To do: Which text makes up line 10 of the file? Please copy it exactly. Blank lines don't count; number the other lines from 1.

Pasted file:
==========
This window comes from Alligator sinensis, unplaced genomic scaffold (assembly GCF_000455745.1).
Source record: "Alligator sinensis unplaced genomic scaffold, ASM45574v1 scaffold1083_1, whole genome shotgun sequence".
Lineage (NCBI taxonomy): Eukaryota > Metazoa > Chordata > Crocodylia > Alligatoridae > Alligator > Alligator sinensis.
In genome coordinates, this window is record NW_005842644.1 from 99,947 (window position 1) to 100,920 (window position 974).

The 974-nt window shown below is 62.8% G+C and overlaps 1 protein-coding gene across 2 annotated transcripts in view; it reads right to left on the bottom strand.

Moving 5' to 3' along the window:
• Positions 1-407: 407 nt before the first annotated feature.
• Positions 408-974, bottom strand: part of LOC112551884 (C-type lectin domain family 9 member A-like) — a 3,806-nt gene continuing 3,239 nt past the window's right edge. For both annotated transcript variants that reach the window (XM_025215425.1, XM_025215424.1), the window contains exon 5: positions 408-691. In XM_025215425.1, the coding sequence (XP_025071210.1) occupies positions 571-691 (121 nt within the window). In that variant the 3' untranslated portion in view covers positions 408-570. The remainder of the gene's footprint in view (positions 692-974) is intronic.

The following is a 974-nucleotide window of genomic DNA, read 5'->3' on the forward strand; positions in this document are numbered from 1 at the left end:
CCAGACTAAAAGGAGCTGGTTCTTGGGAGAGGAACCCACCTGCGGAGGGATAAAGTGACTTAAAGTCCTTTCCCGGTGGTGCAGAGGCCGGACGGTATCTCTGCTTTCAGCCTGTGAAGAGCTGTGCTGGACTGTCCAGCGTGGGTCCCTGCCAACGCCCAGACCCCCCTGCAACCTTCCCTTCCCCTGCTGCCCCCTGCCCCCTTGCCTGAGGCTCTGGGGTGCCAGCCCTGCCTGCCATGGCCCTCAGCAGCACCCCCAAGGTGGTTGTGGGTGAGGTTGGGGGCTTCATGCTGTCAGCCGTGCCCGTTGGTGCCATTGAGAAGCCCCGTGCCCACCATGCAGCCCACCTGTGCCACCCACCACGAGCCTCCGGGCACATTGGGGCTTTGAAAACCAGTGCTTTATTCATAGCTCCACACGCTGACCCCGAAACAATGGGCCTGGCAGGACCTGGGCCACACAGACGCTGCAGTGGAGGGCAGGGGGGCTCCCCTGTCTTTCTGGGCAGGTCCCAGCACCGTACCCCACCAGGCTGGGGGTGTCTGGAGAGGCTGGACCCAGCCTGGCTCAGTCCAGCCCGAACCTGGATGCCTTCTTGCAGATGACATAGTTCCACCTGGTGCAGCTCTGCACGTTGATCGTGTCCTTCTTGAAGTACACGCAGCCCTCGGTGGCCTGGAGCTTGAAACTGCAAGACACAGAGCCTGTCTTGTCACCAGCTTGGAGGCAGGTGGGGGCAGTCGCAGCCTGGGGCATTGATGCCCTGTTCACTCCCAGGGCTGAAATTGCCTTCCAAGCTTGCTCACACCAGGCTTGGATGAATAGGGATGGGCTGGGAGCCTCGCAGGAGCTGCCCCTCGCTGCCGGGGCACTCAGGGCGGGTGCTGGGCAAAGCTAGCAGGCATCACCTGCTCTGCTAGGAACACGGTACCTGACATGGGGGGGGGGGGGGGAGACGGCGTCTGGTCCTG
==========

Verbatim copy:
CCAGACTAAAAGGAGCTGGTTCTTGGGAGAGGAACCCACCTGCGGAGGGATAAAGTGACTTAAAGTCCTTTCCCGGTGGTGCAGAGGCCGGACGGTATCTCTGCTTTCAGCCTGTGAAGAGCTGTGCTGGACTGTCCAGCGTGGGTCCCTGCCAACGCCCAGACCCCCCTGCAACCTTCCCTTCCCCTGCTGCCCCCTGCCCCCTTGCCTGAGGCTCTGGGGTGCCAGCCCTGCCTGCCATGGCCCTCAGCAGCACCCCCAAGGTGGTTGTGGGTGAGGTTGGGGGCTTCATGCTGTCAGCCGTGCCCGTTGGTGCCATTGAGAAGCCCCGTGCCCACCATGCAGCCCACCTGTGCCACCCACCACGAGCCTCCGGGCACATTGGGGCTTTGAAAACCAGTGCTTTATTCATAGCTCCACACGCTGACCCCGAAACAATGGGCCTGGCAGGACCTGGGCCACACAGACGCTGCAGTGGAGGGCAGGGGGGCTCCCCTGTCTTTCTGGGCAGGTCCCAGCACCGTACCCCACCAGGCTGGGGGTGTCTGGAGAGGCTGGACCCAGCCTGGCTCAGTCCAGCCCGAACCTGGATGCCTTCTTGCAGATGACATAGTTCCACCTGGTGCAGCTCTGCACGTTGATCGTGTCCTTCTTGAAGTACACGCAGCCCTCGGTGGCCTGGAGCTTGAAACTGCAAGACACAGAGCCTGTCTTGTCACCAGCTTGGAGGCAGGTGGGGGCAGTCGCAGCCTGGGGCATTGATGCCCTGTTCACTCCCAGGGCTGAAATTGCCTTCCAAGCTTGCTCACACCAGGCTTGGATGAATAGGGATGGGCTGGGAGCCTCGCAGGAGCTGCCCCTCGCTGCCGGGGCACTCAGGGCGGGTGCTGGGCAAAGCTAGCAGGCATCACCTGCTCTGCTAGGAACACGGTACCTGACATGGGGGGGGGGGGGGGAGACGGCGTCTGGTCCTG